How do you write the following equations in polar form z=re^io and find the values. Then write the answer in cartesian form x+iy
√(1-i√3)
cube√(-4(√2)+4√(2i))
*Sorry, I posted this in the wrong thread earlier.
How do you write the following equations in polar form z=re^io and find the values. Then write the answer in cartesian form x+iy
√(1-i√3)
cube√(-4(√2)+4√(2i))
*Sorry, I posted this in the wrong thread earlier.
If $\displaystyle z=x+iy$ then
$\displaystyle \displaystyle z=\sqrt{x^2+y^2}e^{i\tan^{-1}\left( \frac{y}{x}\right)}$
Remember that $\displaystyle \displaystyle \tan^{-1}\left( \frac{y}{x}\right)$
Only gives angles in the range $\displaystyle \left(\frac{\pi}{2},\frac{\pi}{2} \right) $ if $\displaystyle x < 0$ you need to $\displaystyle \pi$ to the angle gives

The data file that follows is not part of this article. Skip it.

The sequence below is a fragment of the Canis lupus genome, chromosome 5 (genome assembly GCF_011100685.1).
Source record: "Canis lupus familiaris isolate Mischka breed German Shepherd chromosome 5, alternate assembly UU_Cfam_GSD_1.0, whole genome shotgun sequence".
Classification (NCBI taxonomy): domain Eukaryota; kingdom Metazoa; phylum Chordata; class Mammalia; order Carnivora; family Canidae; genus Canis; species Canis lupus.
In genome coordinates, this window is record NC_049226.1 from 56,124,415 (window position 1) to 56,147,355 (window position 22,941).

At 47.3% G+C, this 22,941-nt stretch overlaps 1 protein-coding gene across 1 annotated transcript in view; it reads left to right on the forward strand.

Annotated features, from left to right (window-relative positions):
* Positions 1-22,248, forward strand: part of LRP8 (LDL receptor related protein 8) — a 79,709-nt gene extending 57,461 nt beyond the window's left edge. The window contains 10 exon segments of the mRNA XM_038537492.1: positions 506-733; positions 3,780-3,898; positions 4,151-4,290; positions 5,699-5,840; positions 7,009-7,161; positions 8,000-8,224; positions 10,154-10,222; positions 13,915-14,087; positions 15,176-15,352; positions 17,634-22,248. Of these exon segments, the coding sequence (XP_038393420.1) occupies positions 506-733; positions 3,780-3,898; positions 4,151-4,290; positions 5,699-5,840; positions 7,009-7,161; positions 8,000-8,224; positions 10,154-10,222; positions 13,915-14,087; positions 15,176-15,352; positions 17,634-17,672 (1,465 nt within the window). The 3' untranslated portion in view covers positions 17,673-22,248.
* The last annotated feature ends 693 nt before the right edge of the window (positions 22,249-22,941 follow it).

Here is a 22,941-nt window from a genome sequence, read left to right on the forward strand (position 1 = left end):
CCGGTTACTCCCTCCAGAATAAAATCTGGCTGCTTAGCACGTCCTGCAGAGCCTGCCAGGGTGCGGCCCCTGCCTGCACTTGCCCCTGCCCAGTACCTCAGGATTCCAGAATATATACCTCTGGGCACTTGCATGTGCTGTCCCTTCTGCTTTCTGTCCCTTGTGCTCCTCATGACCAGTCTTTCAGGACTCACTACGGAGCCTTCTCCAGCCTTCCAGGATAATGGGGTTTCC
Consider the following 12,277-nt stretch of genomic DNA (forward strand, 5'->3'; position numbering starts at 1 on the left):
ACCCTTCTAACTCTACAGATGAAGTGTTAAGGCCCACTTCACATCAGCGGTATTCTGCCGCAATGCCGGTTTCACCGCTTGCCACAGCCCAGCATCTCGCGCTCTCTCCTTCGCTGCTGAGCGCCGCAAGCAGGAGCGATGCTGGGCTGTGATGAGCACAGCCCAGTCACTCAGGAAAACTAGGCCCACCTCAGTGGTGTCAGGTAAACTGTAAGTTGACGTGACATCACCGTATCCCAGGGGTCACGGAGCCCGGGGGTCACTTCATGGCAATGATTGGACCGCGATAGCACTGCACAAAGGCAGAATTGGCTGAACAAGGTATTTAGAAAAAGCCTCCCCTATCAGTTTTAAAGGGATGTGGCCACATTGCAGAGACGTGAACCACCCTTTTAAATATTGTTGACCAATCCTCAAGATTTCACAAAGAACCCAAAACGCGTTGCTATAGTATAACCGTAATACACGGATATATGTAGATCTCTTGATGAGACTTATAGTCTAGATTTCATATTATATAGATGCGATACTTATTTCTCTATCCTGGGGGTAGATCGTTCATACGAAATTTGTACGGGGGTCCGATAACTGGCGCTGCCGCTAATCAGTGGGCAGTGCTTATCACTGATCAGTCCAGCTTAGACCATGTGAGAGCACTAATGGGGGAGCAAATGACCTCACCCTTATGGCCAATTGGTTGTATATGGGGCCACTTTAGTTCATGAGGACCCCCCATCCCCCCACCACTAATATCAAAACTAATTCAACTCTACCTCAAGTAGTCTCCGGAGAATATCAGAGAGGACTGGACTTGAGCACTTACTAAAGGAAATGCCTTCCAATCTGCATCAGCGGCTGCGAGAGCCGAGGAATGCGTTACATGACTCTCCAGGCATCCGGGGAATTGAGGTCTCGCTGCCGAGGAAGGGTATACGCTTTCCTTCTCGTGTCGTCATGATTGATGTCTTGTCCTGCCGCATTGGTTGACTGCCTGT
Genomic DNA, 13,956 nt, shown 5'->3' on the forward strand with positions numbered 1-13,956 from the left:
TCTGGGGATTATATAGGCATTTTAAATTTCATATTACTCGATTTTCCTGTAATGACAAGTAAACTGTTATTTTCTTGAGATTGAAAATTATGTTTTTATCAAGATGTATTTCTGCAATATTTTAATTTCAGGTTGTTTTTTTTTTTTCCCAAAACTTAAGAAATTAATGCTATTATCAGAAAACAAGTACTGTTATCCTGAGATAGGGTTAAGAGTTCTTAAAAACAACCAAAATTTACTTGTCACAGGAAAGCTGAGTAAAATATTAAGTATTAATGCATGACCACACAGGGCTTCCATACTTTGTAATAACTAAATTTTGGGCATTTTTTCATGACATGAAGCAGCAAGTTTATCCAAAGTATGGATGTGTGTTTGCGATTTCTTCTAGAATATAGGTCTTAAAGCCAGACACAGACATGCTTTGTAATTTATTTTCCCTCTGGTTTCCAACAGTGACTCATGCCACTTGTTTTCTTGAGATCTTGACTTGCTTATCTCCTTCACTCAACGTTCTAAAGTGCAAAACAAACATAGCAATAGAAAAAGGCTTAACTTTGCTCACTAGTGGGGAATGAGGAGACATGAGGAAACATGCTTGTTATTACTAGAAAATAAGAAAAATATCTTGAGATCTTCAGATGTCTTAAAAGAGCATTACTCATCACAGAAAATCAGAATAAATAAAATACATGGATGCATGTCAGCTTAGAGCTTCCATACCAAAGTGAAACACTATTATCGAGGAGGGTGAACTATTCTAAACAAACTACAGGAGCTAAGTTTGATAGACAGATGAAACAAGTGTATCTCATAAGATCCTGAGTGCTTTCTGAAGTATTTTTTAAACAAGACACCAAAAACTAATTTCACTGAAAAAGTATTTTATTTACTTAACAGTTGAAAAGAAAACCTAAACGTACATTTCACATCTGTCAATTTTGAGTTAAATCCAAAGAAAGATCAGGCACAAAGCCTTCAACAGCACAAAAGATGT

Then just use the laws of exponents
$\displaystyle \displaystyle z=1-i\sqrt{3}=2e^{-i\frac{\pi}{3}}$
So
$\displaystyle \displaystyle (z)^{\frac{1}{2}}=(1-i\sqrt{3})^{\frac{1}{2}}=(2e^{-i\frac{\pi}{3}})^{\frac{1}{2}}=2^{\frac{1}{2}}e^{-i\frac{\pi}{6}+ki\pi}$
Where $\displaystyle k=0,1$ notice that when $\displaystyle k=2$ you get the same values as when $\displaystyle k=0$
This will give you two answers Now use Euler's formula to convert back.
$\displaystyle \displaystyle e^{i\theta}=\cos(\theta)+i\sin(\theta)$
Let me be candid. I am in the camp of those who do not like the notation $\displaystyle \sqrt{1-\sqrt3~i}$, i.e. using the radical sign in this way.
We prefer asking for the square roots of $\displaystyle {1-\sqrt3~i}$.
$\displaystyle 1-\sqrt3~i =2\exp\left(\frac{-\pi i}{3}\right)$ so the first square root is $\displaystyle \sqrt2\exp\left(\frac{-\pi i}{6}\right)$.
We know that $\displaystyle \frac{2\pi}{2}=\pi$ so add that to the argument of the first root to get the second square root.
To get the cube roots divide by three instead of two. There are three roots.